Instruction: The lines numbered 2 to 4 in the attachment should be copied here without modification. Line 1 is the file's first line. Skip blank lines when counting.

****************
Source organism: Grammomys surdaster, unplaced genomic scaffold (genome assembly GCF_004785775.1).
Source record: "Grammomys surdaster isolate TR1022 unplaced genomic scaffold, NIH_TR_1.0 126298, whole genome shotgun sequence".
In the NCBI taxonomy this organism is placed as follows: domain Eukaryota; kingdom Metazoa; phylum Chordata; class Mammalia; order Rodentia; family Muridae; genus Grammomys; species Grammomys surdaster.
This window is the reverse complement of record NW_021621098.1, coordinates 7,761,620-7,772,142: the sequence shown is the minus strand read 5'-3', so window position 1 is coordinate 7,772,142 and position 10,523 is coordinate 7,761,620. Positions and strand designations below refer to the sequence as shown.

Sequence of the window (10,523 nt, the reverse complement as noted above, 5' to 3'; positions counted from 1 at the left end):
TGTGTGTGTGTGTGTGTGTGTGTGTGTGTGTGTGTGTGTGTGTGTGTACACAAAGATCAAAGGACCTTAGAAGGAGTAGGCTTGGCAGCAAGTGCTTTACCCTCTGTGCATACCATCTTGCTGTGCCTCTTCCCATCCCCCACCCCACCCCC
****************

Source record: "Grammomys surdaster isolate TR1022 unplaced genomic scaffold, NIH_TR_1.0 126298, whole genome shotgun sequence".
In the NCBI taxonomy this organism is placed as follows: domain Eukaryota; kingdom Metazoa; phylum Chordata; class Mammalia; order Rodentia; family Muridae; genus Grammomys; species Grammomys surdaster.
This window is the reverse complement of record NW_021621098.1, coordinates 7,761,620-7,772,142: the sequence shown is the minus strand read 5'-3', so window position 1 is coordinate 7,772,142 and position 10,523 is coordinate 7,761,620. Positions and strand designations below refer to the sequence as shown.